Over the summer I made my first visit to Detroit. My husband (James) has been teaching a one-credit course about it for several years, but neither of us had ever been there. He recommended this book to me after he read it. A story told in vignettes from a writer who is given a house in Detroit by an unnamed organization. The intention was that Moore would have "a room of one's own" in which to concentrate on her writing without the distractions of rent. Things did not work out exactly as intended. A myriad of problems beset the author as a result of the gift of the house.
James recommended the book to me when he read the first snippet about a library
A woman emails me because she hears I have been asking about local literacy programs. In her email she writes that she presumes I own many books. She would like some, she says. She is taking up donations because her child's school library does not have any books. She says this casually, as if books were an option that this library simply chose not to offer. Later I discover it is common in Detroit schools to not have books. I give her every title I can spare.
This depressing view of libraries in Detroit continues throughout:
The downtown public library is grand and stately...Inside are frescoes, rotting, ornate decorations marred by water stains or holes, and a display of all the former branches of the Detroit Public Library system, their years of and reasons for closure or, in a few cases, their current hours...For three years, the branch near my house is not open when I stop by. I go to the main branch instead to request information on the history of my neighborhood, but the librarian looks annoyed when I ask for assistance. He tells me there are no books for me. So I leave.
Easily the most gutting architectural experience of my life is stumbling across the charred crumbling beams of a house on the northwest side...The roof is gone, only a few corners of the building still standing, and full daylight shines on a space intended to remain interior...The contents of the burned half structure have been picked through, with only functionless children's toys...sacrified to the land. Undisturbed is a whole children's library, remarkably undamaged, that no one thinks to plunder.
In unpacking her personal library Moore's initial excitement of turning the second bedroom in her house into a library is quickly thwarted when she discovers that there are not furniture stores that carry book shelves, nor that any local furniture makers have any interest in building any.
Eventually, she determines that the headache that came with the free house isn't worth it.
After teaching for two years in Detroit, a former student, no longer in any of my classes, tells me she checked out my book from interlibrary loan. She expresses dismay that the school I teach at does not carry my books, although they are used as texts in schools elsewhere. "It was really good!" she says, eyes wide. "I can't believe you teach here!"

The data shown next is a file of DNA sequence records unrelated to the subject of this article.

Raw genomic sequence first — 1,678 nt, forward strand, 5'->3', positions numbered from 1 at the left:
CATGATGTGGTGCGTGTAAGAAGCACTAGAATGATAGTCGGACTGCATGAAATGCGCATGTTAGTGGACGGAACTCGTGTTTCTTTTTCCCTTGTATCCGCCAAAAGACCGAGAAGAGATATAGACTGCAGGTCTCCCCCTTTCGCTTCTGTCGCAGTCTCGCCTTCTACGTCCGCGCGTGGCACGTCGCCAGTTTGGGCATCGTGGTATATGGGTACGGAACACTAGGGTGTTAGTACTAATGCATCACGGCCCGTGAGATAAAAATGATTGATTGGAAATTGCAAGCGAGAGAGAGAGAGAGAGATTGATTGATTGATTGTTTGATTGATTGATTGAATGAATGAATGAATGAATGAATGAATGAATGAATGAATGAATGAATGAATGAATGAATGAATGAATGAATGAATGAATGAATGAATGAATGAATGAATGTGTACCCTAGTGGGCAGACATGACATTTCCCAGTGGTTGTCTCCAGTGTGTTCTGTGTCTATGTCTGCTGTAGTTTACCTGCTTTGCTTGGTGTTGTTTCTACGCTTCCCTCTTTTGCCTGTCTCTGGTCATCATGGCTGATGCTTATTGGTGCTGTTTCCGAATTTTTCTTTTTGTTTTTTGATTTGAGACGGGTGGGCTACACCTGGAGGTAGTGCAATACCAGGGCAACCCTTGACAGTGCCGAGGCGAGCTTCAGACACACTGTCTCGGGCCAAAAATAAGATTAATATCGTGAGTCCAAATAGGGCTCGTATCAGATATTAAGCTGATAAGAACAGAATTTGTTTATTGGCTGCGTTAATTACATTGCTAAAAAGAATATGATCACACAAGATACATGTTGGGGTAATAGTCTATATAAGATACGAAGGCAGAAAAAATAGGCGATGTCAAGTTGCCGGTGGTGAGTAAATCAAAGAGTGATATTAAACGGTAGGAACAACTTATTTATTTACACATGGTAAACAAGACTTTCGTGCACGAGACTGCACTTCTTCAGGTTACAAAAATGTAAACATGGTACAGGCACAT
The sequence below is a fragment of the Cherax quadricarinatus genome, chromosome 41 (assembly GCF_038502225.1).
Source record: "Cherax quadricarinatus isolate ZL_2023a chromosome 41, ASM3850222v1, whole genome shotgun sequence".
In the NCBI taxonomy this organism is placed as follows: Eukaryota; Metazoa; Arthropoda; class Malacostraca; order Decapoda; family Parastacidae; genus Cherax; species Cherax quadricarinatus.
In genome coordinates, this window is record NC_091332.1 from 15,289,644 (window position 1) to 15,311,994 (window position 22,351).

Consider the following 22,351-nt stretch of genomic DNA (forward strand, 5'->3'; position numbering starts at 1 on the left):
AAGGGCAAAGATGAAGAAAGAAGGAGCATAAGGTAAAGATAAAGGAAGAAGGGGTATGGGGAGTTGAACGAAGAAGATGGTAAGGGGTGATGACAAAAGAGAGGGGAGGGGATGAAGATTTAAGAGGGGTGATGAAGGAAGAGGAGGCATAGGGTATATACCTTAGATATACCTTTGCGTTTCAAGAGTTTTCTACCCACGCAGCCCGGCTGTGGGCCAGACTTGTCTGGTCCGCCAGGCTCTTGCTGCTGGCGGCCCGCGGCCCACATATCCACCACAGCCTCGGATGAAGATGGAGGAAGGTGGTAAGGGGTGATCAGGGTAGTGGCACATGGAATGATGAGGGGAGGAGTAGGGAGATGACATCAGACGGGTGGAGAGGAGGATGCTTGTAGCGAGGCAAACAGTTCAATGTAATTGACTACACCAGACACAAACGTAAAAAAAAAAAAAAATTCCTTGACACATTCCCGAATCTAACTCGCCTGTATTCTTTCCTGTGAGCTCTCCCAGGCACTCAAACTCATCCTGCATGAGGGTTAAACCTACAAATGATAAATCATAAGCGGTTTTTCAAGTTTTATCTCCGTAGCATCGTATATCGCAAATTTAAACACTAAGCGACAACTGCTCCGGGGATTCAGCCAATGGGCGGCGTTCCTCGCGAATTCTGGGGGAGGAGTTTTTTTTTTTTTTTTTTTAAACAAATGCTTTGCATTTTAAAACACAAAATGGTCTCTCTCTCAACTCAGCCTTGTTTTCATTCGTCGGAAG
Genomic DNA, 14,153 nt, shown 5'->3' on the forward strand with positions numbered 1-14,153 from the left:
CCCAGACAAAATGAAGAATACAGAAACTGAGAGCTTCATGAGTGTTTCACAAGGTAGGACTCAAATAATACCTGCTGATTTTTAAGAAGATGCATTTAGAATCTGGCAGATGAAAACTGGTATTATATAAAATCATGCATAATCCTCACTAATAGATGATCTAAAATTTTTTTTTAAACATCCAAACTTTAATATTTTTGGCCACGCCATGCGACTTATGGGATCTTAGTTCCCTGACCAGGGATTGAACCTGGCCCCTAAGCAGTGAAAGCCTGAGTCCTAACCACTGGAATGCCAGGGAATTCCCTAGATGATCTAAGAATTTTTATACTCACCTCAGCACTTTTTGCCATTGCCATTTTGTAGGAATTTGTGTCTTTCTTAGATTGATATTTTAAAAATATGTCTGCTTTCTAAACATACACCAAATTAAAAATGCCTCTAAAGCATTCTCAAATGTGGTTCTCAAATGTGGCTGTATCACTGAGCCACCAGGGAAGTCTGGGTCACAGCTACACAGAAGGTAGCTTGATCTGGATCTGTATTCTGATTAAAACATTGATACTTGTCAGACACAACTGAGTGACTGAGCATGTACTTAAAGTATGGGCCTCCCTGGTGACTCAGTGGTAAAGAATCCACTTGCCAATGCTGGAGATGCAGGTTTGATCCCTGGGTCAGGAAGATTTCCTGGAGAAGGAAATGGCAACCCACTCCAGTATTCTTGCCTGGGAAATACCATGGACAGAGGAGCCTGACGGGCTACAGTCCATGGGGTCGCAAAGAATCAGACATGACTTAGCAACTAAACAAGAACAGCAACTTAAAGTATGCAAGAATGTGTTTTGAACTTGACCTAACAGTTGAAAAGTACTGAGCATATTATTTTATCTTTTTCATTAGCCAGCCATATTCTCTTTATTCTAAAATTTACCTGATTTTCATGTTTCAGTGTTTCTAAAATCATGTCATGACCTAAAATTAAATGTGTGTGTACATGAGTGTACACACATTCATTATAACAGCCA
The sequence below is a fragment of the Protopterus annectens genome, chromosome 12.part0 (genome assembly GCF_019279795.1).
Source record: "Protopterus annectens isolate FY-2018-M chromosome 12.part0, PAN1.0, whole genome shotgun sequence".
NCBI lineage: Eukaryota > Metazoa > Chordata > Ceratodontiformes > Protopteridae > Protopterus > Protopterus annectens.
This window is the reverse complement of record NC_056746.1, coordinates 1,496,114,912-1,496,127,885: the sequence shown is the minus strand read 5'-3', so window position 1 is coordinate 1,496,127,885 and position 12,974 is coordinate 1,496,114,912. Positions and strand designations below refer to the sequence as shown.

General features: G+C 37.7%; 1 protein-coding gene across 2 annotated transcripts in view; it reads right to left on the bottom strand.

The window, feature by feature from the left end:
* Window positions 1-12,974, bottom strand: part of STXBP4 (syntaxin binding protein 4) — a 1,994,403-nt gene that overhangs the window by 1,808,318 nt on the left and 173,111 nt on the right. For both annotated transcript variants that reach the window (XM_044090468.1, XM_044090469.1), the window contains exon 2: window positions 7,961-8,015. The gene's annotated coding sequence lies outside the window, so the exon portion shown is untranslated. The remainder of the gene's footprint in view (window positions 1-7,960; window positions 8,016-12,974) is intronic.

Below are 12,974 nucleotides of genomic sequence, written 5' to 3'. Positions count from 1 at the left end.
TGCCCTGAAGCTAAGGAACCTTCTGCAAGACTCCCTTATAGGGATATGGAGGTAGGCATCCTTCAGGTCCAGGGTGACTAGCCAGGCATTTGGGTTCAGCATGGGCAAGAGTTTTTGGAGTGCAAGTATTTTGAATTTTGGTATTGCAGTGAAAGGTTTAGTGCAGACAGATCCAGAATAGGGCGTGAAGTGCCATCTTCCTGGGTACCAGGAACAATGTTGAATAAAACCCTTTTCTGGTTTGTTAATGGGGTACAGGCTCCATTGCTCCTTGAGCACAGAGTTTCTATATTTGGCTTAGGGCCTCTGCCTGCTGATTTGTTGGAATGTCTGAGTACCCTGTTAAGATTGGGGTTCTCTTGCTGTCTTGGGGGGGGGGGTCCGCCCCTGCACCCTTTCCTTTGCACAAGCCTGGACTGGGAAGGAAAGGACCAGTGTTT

By this time I have already submitted my notice.
A bittersweet moment comes when a young neighbor, against her parents wishes, comes to Moore's house to and asks her to help create her own zine. Which she does and "It is amazing". This is only after Moore
put every imaginable effort into convincing the young women of Detroit, in this neighborhood and elsewhere, not only to love and value literature but to wield it as a tool
However, Moore has given up at this point and has packed up her belongings to move to a new city and a different job.
convinced that the disregard for literacy in the schools and bookshelves in the furniture stores and books in the libraries all point to a basic truth about the way writing is valued here. It is not.
As she reflects on her time in Detroit she has this to say about her neighbors
If I were to craft a composite portrait of Detroiters I have come to know, I would sketch out a strong, steady woman of color who conserves her energy to ensure she retains enough to get through the day, focused always on the survival of her children. She would be kept with some regularity from opportunity by municipal failure or malfeasance, making instead do with what is on hand, parceling it to loved ones carefully, often well aware of the lead poisoning, the crumbling public school, the absence of books from library shelves, the water shutoff, the foreclosure. The women I meet in Detroit maintain an entire city on the strength of love and perseverance...
It should not have to be so.